Thursday, October 4, 2012

Moving To La Hacienda

After recently moving from the U.S. to St. Kitts, I thought that last week's St. Kitts move from Horizons in Frigate Bay to our new apartment in Bird Rock would be incredibly easy. But things are always easier said than done, and this move has kept me as busy a beaver patching holes in his dam.

courtesy: http://www.turtletrack.org/Issues01/Co06302001/CO_06302001_Beaver_flea.htm
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Julie and I have been gratefully living in a house that Ross University School of Veterinarian Medicine provides for new faculty for one month. The house came fully furnished with towels and cookware supplied and utilities provided. We quickly became spoiled, running our air conditioning without having to worry about the electric bill!
All Inclusive Pink Ross House We'll Miss You
As any St. Kitts resident knows, electricity in the federation is very expensive. While much of the world has grown accustomed to inexpensive electricity generated by fossil fuels such as coal or natural gas, in St. Kitts electricity is made using huge generators powered by diesel fuel, the price of which has skyrocketed in the past decade. Unfortunately St. Kitts isn't a great place to have pricey electric, given that the average temperature in September is 89 degrees farenheit (32 Celsius) and the average low is 79 degrees farenheit (26 Celsius). And according to most Kittitians, this has been an exceptionally hot year.

Average High, Low, and Precipitation for St. Kitts and Nevis Courtesy: http://www.virginholidays.co.uk/brochures/caribbean/holidays/caribbean/st_kitts/
So weeks ago, after finding our car "Dawg Pound," we set out looking for an apartment. We only looked at a few apartments before we came across a really nice two bedroom second story apartment in the Bird Rock area, just south of Basseterre.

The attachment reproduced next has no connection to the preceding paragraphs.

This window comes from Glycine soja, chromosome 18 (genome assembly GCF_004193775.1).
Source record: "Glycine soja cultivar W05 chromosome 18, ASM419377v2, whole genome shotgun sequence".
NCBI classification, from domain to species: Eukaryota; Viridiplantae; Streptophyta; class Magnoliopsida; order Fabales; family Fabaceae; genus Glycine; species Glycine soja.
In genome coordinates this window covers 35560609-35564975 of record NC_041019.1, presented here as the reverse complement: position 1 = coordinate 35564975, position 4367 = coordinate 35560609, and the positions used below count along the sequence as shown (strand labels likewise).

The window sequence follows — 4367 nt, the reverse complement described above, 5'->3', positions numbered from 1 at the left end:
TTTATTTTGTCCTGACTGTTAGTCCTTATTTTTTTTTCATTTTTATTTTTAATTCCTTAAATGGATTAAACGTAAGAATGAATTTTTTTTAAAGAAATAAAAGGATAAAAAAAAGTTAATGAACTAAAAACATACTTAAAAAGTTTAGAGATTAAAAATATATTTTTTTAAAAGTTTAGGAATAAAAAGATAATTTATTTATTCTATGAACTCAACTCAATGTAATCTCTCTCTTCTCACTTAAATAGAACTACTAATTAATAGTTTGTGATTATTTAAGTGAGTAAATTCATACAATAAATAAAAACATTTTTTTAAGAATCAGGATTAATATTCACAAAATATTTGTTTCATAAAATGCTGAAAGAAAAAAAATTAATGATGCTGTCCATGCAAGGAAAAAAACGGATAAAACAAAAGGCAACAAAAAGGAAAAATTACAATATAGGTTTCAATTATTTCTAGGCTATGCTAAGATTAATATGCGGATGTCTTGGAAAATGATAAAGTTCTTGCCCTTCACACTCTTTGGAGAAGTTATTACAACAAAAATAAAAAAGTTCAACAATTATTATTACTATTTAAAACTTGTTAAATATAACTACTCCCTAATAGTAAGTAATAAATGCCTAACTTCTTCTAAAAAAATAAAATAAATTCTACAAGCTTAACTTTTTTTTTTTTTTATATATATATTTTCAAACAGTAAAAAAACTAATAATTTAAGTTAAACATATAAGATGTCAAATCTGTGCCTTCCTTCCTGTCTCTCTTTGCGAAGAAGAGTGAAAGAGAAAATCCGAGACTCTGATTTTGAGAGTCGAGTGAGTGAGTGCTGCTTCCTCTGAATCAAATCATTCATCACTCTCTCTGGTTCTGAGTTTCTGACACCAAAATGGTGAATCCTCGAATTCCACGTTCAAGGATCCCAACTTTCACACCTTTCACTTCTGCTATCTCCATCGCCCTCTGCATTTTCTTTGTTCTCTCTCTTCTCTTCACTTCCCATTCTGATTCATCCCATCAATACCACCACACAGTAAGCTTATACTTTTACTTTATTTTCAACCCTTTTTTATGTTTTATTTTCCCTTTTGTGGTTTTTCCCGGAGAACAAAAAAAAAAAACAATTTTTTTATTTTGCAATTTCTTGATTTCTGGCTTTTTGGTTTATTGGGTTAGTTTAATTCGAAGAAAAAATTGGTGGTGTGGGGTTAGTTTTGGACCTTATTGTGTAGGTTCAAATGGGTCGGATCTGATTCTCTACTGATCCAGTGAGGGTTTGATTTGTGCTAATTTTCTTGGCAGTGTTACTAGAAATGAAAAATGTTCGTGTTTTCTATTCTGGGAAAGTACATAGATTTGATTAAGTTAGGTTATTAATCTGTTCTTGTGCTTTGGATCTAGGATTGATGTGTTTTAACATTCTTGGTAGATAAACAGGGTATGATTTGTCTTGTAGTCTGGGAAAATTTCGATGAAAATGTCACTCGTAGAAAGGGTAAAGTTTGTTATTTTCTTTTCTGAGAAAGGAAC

The apartment had originally been a three bedroom, but after the last three tenants had a falling out, the landlady decided to have it broken into a one bedroom and a two bedroom. The construction workers hadn't quite finished with it, but she said it should be ready around the last week of September. This was fine with us because it corresponded well with when we had to move out of the "Ross" house.

Check out that View in the new house
Of course the apartment selection was just the beginning; we still had a process to go through before we could move into the place that would be our home for the next year.

Because Ross University has ramped up its overall security in the past few years, housing and security wanted to do a walk-through before we could move into the new apartment. They checked that the house had upgraded security items such as security bars on all the windows, either solid steel doors or steel screen doors with deadbolts and barrel locks, fire alarms, and adequate outside lighting.

Steel Security Door: Note the two barrel locks.


Even though Ross can't force landlords to install such measures and can’t require students to live in housing that meets higher security standards, they do make strong recommendations. Thankfully most of the students tend to migrate toward apartments that have better security, which in turn behooves landlords to continue to maintain more secure properties.
Security Bars leading to the upper patio.
After the apartment passed its security check, we got the call from the Ross housing director early last week telling us that we could meet our landlady the next day to get our keys. Frankly, we weren’t quite prepared to move yet, but we were told that a new faculty member would be moving into our Horizons apartment.